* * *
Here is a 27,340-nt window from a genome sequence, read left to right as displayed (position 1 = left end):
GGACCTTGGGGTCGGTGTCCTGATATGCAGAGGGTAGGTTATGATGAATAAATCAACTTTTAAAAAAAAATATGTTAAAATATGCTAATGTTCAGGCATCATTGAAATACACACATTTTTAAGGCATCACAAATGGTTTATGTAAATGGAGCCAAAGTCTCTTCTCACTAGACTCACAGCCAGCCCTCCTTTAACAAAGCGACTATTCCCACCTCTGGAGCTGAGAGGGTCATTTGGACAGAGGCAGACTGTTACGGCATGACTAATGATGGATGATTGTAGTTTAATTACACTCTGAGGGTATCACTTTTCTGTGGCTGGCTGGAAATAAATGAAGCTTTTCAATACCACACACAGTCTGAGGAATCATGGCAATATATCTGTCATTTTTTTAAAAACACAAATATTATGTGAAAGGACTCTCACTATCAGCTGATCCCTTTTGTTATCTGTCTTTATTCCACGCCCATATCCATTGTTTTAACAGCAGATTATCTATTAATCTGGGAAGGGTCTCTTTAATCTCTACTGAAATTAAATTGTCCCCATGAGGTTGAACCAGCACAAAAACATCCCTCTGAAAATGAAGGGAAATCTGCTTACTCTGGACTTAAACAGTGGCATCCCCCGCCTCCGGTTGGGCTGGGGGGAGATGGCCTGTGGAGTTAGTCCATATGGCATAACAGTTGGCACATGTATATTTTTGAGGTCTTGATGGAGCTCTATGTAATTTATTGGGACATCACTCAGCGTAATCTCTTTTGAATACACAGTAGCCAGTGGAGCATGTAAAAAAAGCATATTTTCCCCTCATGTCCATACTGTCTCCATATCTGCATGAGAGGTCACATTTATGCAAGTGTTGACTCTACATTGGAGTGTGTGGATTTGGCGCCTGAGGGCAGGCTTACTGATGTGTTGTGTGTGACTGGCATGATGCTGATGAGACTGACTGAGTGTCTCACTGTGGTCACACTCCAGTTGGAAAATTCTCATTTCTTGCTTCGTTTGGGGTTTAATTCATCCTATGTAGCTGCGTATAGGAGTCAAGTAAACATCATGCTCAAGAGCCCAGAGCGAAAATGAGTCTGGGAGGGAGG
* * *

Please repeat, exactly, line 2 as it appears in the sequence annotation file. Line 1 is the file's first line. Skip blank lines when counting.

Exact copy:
GGACCTTGGGGTCGGTGTCCTGATATGCAGAGGGTAGGTTATGATGAATAAATCAACTTTTAAAAAAAAATATGTTAAAATATGCTAATGTTCAGGCATCATTGAAATACACACATTTTTAAGGCATCACAAATGGTTTATGTAAATGGAGCCAAAGTCTCTTCTCACTAGACTCACAGCCAGCCCTCCTTTAACAAAGCGACTATTCCCACCTCTGGAGCTGAGAGGGTCATTTGGACAGAGGCAGACTGTTACGGCATGACTAATGATGGATGATTGTAGTTTAATTACACTCTGAGGGTATCACTTTTCTGTGGCTGGCTGGAAATAAATGAAGCTTTTCAATACCACACACAGTCTGAGGAATCATGGCAATATATCTGTCATTTTTTTAAAAACACAAATATTATGTGAAAGGACTCTCACTATCAGCTGATCCCTTTTGTTATCTGTCTTTATTCCACGCCCATATCCATTGTTTTAACAGCAGATTATCTATTAATCTGGGAAGGGTCTCTTTAATCTCTACTGAAATTAAATTGTCCCCATGAGGTTGAACCAGCACAAAAACATCCCTCTGAAAATGAAGGGAAATCTGCTTACTCTGGACTTAAACAGTGGCATCCCCCGCCTCCGGTTGGGCTGGGGGGAGATGGCCTGTGGAGTTAGTCCATATGGCATAACAGTTGGCACATGTATATTTTTGAGGTCTTGATGGAGCTCTATGTAATTTATTGGGACATCACTCAGCGTAATCTCTTTTGAATACACAGTAGCCAGTGGAGCATGTAAAAAAAGCATATTTTCCCCTCATGTCCATACTGTCTCCATATCTGCATGAGAGGTCACATTTATGCAAGTGTTGACTCTACATTGGAGTGTGTGGATTTGGCGCCTGAGGGCAGGCTTACTGATGTGTTGTGTGTGACTGGCATGATGCTGATGAGACTGACTGAGTGTCTCACTGTGGTCACACTCCAGTTGGAAAATTCTCATTTCTTGCTTCGTTTGGGGTTTAATTCATCCTATGTAGCTGCGTATAGGAGTCAAGTAAACATCATGCTCAAGAGCCCAGAGCGAAAATGAGTCTGGGAGGGAGG